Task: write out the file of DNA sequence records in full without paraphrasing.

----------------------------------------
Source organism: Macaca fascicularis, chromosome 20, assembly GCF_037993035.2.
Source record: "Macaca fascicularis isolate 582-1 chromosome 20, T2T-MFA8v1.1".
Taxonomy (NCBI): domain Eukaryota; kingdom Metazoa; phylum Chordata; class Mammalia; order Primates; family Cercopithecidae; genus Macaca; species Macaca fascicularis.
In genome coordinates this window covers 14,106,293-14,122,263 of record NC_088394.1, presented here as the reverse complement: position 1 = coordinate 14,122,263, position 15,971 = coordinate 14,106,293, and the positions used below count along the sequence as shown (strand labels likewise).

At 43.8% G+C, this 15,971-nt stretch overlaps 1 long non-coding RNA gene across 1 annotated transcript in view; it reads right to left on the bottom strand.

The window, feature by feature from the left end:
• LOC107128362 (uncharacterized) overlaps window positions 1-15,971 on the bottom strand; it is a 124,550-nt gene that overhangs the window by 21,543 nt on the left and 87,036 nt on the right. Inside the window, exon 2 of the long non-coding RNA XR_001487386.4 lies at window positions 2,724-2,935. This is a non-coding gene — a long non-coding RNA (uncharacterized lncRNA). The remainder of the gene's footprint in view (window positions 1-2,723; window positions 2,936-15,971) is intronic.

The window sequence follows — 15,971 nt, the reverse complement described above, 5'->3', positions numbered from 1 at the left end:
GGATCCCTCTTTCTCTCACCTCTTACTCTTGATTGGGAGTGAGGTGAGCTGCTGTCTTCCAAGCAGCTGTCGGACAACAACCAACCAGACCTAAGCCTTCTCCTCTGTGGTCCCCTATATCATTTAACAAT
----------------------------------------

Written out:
Source organism: Macaca fascicularis, chromosome 20, assembly GCF_037993035.2.
Source record: "Macaca fascicularis isolate 582-1 chromosome 20, T2T-MFA8v1.1".
Taxonomy (NCBI): domain Eukaryota; kingdom Metazoa; phylum Chordata; class Mammalia; order Primates; family Cercopithecidae; genus Macaca; species Macaca fascicularis.
In genome coordinates this window covers 14,106,293-14,122,263 of record NC_088394.1, presented here as the reverse complement: position 1 = coordinate 14,122,263, position 15,971 = coordinate 14,106,293, and the positions used below count along the sequence as shown (strand labels likewise).

At 43.8% G+C, this 15,971-nt stretch overlaps 1 long non-coding RNA gene across 1 annotated transcript in view; it reads right to left on the bottom strand.

The window, feature by feature from the left end:
• LOC107128362 (uncharacterized) overlaps window positions 1-15,971 on the bottom strand; it is a 124,550-nt gene that overhangs the window by 21,543 nt on the left and 87,036 nt on the right. Inside the window, exon 2 of the long non-coding RNA XR_001487386.4 lies at window positions 2,724-2,935. This is a non-coding gene — a long non-coding RNA (uncharacterized lncRNA). The remainder of the gene's footprint in view (window positions 1-2,723; window positions 2,936-15,971) is intronic.

The window sequence follows — 15,971 nt, the reverse complement described above, 5'->3', positions numbered from 1 at the left end:
GGATCCCTCTTTCTCTCACCTCTTACTCTTGATTGGGAGTGAGGTGAGCTGCTGTCTTCCAAGCAGCTGTCGGACAACAACCAACCAGACCTAAGCCTTCTCCTCTGTGGTCCCCTATATCATTTAACAAT